1887
Volume 13, Issue 3
  • ISSN 1572-0373
  • E-ISSN: 1572-0381
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Abstract

We argue that progress in our scientific understanding of the ‘social mind’ is hampered by a number of unfounded assumptions. We single out the widely shared assumption that social behavior depends solely on the capacities of an individual agent. In contrast, both developmental and phenomenological studies suggest that the personal-level capacity for detached ‘social cognition’ (conceived as a process of theorizing about and/or simulating another mind) is a secondary achievement that is dependent on more immediate processes of embodied social interaction. We draw on the enactive approach to cognitive science to further clarify this strong notion of ‘social interaction’ in theoretical terms. In addition, we indicate how this interaction theory (IT) could eventually be formalized with the help of a dynamical systems perspective on the interaction process, especially by making use of evolutionary robotics modeling. We conclude that bringing together the methods and insights of developmental, phenomenological, enactive and dynamical approaches to social interaction can provide a promising framework for future research. Keywords: theory of mind; cognitive science; phenomenology; embodied cognition; dynamical systems theory; enactive approach; social cognition; interaction theory; evolutionary robotics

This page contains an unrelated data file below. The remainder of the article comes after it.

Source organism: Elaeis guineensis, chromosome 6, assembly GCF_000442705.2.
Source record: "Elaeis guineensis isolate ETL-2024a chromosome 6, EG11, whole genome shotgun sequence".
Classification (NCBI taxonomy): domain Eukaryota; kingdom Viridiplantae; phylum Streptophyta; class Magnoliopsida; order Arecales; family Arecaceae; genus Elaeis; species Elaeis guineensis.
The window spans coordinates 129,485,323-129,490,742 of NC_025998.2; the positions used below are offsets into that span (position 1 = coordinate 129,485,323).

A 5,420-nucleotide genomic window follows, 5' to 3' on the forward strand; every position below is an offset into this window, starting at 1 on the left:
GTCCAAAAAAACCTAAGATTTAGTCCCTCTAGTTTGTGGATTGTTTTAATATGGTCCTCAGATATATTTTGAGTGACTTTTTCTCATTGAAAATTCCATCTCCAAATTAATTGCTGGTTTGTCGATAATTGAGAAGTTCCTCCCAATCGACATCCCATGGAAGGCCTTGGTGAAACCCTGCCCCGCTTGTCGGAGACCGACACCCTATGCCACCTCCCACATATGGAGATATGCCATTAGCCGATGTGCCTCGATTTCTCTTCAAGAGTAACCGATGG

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/content/journals/10.1075/is.13.3.06fro
2012-01-01
2019-10-14
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References

http://instance.metastore.ingenta.com/content/journals/10.1075/is.13.3.06fro
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  • Article Type: Research Article

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